The project requires SMC-SAC to undertake a total upgrade and will be responsible to –
Increase airport capacity from 35 million passengers annually to 62 million.
Redesign the antiquated Air Traffic Control systems to expand air traffic movements per hour from 40 to 54
In addition use private sector expertise for modernization and further capacity expansion.
Improvement of the airport’s runways.
Completely refurbish the main terminal 1.
Upgrade the other terminals and other facilities as needed as part of its responsibilities as the airport’s concessionaire.
It will pay PHP 30 billion (US$540 million) up front to the government as well as an additional PHP 2 billion p.a.
SMC-SAC will take over operation of the airport in three to 4 months.21 Feb 2024
>> Terminal 2 is an exclusive Philippine Airlines terminal both domestic and international and not a major cause of congestion
I’m not sure how old that report is, but Terminal 2 is now exclusively a domestic terminal and airlines other than PAL operate from there.
Whatever they do at NAIA there’s never going to be enough space at that location to expand it sufficiently for future needs. All hopes currently lie with completion of the New Manila International Airport at Bulacan, which will have four runways and is in an area that has the land area needed for expansion. Manila is in a similar position to that which Hong Kong was in during the early 1990s when Kai Tak was bursting at the seams and Chek Lap Kok was seen as the solution on the horizon.
I know people talk about Clark being an alternative to NAIA, but even with good high-speed transportation links to the capital it would still be a 100 kms journey. Not many major cities anywhere in the world have their main airport that far away.21 Feb 2024
I”’m not sure how old that report is, but Terminal 2 is now exclusively a domestic terminal and airlines other than PAL operate from there.”
As I pointed out up thread
The report is current as is my explanation up-thread.
For Bulacan look at about 15 years minimum – currently there is not the political will and with the current seemingly part time administration unfortunately I don’t see that changing any time soon under the current President.21 Feb 2024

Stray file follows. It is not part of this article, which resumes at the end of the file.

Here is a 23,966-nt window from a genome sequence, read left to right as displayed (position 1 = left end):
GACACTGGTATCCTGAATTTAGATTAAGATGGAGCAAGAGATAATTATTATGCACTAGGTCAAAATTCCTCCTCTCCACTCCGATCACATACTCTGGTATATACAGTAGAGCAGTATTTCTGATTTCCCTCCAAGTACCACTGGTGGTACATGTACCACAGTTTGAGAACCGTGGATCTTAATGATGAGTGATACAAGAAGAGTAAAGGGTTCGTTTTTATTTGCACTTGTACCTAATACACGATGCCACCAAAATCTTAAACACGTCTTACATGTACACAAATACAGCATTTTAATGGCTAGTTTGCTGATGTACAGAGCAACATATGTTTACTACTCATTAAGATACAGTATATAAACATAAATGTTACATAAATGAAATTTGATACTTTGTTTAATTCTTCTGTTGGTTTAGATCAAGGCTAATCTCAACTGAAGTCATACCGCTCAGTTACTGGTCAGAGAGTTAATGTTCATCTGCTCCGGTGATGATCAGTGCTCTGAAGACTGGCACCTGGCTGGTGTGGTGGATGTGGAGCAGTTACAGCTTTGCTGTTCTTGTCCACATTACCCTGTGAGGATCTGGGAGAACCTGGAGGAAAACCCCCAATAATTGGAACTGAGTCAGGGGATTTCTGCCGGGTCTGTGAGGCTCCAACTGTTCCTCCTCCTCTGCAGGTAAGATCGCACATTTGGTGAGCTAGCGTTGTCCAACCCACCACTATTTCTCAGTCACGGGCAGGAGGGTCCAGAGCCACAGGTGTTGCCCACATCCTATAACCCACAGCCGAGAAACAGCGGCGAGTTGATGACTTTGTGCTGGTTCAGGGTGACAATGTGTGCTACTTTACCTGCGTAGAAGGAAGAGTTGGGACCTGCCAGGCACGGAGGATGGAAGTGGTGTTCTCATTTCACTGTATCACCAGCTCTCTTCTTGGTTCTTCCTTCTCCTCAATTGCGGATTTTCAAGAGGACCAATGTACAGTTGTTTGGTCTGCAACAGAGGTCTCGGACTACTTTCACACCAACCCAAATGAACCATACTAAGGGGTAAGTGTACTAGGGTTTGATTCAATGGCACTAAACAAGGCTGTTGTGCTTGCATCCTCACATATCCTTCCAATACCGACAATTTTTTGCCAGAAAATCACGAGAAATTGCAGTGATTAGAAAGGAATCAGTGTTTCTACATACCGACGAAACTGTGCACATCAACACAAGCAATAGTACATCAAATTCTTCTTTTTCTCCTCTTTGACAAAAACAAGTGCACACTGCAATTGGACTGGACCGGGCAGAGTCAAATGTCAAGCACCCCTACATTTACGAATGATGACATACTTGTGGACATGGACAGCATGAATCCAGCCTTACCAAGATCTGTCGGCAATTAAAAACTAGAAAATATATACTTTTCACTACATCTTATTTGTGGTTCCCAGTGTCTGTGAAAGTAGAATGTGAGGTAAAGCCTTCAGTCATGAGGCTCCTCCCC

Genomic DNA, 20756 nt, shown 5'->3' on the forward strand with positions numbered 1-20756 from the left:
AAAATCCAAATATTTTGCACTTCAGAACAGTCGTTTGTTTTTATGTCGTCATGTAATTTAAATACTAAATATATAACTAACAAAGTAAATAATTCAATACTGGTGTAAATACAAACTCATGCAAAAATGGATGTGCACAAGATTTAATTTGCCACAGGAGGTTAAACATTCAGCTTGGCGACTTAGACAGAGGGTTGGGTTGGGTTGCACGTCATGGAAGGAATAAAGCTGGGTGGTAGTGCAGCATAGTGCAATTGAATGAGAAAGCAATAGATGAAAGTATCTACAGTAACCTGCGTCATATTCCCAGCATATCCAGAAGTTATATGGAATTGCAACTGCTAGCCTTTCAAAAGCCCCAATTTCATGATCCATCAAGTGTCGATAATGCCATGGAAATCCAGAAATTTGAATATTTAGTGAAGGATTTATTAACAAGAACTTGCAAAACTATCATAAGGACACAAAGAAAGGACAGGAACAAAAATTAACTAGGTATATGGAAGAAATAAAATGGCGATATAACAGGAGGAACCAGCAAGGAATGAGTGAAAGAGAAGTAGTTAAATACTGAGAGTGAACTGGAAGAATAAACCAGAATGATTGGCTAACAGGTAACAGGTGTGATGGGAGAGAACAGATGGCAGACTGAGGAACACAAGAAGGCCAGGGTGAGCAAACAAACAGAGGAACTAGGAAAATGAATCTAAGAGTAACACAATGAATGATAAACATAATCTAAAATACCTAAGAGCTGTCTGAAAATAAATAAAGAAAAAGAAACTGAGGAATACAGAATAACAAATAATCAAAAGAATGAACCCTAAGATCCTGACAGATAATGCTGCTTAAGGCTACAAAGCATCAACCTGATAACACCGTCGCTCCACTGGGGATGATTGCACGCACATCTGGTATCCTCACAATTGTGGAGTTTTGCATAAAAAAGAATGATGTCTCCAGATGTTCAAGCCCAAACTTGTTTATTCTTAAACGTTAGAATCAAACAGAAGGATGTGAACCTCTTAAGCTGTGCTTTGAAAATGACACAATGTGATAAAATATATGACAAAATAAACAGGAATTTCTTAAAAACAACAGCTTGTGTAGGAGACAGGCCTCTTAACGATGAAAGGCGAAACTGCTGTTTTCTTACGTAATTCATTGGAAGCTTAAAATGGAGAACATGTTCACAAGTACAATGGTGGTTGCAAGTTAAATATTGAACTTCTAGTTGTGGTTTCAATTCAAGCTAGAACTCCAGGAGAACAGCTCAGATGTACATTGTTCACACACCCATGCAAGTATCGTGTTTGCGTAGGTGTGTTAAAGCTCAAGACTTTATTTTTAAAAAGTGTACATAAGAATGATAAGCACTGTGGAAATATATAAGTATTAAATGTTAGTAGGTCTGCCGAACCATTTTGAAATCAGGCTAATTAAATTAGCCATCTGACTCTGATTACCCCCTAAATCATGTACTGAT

Work on the New Manila International Airport is underway at the moment. It’s a project of San Miguel and is being paid for by that company. They have a vested interest in getting it completed in the shortest time so as to get a return on their investment. The ground work is already around three quarters complete and construction will start later this year.21 Feb 2024
@chris in Makati, Do they have a design completed yet? A contractor selected for Bulacan Airport. I was informed the civil package for the airside has not been awarded. When the switched to a Design and construct no contractor would take the terminal as there is no design.The costings psf used by San Miguel do not match a terminal and are more the costs you would expect for a warehouse.
The earliest Bulacan could open would be 2028 to 2030 depending on phasing.
On NAIA, increasing the slots will not generate 62 mppa, the only way is with a new parallel runway or every flight would have to average over 225 pax.22 Feb 2024
I see an even 2030 date as an impossibility –
Historically in Europe it takes 15 years or more to build an airport plus often 10 years or so in planning.
It is extremely unlikely that the Philippines would be any faster particularly as there is almost zero planning in place.
About 2040 would be my estimate – if it goes ahead at all… which I seriously doubt.
Better to concentrate on making Clark the focus for a large modern International airport ( 1 hour by rail from central Manila and now about 1.20 by the expressway road – I have driven it many times) and rebuilding the current airport to take short-haul and local traffic with possibly reducing the foot print.22 Feb 2024
Clark is slowly growing its international network and supporting infrastructure.
Clark has ambitious plans under the Clark 2024 and beyond banner which is in the public domain. They are looking for investors I believe.22 Feb 2024
@TGRW The problem at NAIA is there isn’t enough room to construct a second runway there with sufficient spacing from the existing runway to meet the ICAO minimums for simultaneous operations.22 Feb 2024